Since non acceptability is really what I am talking about, it disturbs me that, as I write [June 2002] there continues to be  a major influx of these illegal immigrants, and the Government seems powerless to stop them. I spoke earlier of the French nation, a nation of charming people living in an outstandingly charming country, but a nation not to be trusted as borne out by history.  The route through France to the UK is almost planned by the French : 'don't stop until we tell you to and that is the entrance to the tunnel': what an Ally!!!!!!!!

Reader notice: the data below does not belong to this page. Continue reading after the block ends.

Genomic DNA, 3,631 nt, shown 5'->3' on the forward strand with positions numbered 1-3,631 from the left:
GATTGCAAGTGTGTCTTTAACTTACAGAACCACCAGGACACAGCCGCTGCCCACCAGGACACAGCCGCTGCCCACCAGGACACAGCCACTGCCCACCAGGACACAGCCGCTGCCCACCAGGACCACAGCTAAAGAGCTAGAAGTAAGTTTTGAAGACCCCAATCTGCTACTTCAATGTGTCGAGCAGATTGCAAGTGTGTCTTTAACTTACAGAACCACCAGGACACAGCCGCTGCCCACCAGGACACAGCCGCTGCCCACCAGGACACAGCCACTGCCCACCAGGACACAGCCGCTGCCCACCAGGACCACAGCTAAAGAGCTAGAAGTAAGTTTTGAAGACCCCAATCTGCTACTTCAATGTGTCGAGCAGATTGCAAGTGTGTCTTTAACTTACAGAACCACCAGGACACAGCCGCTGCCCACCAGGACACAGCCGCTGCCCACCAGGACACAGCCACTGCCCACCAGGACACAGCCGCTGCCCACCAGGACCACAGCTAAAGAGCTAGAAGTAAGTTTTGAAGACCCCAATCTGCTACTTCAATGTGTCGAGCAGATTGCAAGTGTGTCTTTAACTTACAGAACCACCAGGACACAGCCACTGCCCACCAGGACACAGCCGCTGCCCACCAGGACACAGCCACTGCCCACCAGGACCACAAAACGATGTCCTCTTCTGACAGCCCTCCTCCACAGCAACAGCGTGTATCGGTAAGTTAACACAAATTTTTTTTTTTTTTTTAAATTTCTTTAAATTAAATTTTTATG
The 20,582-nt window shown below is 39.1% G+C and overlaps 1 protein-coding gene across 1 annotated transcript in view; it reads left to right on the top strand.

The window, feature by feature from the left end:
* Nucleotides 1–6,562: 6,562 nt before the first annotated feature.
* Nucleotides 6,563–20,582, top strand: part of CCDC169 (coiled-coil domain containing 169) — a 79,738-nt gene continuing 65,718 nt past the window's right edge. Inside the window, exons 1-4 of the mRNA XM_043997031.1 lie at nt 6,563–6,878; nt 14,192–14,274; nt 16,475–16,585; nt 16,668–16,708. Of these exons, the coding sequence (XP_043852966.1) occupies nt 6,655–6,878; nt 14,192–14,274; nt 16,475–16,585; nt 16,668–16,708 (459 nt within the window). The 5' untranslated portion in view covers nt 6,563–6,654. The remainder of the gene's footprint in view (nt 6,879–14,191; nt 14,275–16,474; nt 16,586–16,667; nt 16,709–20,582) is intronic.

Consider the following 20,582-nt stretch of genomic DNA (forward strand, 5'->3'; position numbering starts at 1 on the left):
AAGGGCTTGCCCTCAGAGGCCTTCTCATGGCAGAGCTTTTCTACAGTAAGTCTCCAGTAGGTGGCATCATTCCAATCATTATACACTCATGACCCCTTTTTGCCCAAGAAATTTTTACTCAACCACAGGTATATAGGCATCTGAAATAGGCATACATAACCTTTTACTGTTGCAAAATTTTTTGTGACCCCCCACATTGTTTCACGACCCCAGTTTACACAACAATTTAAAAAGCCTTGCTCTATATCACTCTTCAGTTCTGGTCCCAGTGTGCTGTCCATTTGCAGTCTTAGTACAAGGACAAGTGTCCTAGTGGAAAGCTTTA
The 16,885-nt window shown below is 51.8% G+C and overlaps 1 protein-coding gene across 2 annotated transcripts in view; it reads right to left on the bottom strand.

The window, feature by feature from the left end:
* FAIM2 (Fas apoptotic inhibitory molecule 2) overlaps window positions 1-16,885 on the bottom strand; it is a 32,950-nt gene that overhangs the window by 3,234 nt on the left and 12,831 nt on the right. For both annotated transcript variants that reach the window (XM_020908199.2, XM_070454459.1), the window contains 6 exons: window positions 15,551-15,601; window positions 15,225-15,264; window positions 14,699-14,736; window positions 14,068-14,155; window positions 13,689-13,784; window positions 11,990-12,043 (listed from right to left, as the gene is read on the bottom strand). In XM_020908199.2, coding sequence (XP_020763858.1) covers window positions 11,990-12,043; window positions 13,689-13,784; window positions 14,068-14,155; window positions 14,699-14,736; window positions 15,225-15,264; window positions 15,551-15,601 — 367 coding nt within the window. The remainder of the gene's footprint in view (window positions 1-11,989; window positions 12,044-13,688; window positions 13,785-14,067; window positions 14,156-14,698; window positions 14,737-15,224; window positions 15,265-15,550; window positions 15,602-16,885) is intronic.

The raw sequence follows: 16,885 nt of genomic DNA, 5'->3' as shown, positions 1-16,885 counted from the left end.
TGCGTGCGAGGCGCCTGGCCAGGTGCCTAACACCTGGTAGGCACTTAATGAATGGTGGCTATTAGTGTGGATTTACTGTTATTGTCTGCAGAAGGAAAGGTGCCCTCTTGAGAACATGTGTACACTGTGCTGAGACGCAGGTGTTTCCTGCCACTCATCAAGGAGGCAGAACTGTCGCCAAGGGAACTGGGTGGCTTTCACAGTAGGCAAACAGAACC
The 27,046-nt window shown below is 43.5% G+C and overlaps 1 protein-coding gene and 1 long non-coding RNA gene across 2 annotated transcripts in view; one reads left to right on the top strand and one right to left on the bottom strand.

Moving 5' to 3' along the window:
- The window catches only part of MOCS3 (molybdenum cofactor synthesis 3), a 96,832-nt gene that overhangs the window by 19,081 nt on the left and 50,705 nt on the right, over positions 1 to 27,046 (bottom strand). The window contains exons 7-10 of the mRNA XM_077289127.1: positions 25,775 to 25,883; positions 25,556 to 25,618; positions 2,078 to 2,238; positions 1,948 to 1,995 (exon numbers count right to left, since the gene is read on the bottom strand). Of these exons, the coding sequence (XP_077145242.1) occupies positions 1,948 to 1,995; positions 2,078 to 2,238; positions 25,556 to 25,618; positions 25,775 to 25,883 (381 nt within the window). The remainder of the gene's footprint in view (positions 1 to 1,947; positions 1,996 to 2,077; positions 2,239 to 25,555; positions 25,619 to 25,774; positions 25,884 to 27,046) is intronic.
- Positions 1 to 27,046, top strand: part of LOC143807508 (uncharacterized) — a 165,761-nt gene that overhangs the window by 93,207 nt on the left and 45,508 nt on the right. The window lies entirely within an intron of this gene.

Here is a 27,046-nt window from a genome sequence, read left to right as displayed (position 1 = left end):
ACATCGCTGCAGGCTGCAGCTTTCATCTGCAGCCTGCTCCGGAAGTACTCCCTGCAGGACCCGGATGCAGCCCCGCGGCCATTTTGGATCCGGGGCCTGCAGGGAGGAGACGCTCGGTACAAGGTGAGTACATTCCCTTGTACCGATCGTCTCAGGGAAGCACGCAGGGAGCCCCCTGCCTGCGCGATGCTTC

Since the time of me leaving the navy in June 1983 until now, June 2002, I have witnessed an ever increasing influx of immigration [legal - part accepted because it can and does bring in skills and professions we do need] but also an unprecedented influx of what I would call undesirables. 

Now, from my revealed record of school, church[!] and navy, add my experiences described in these latter paragraph, add my now mature detestation of anything which dilutes, perverts, rubbishes the land into which I was born, and at least try to see why I am what you would call a Xenophobic.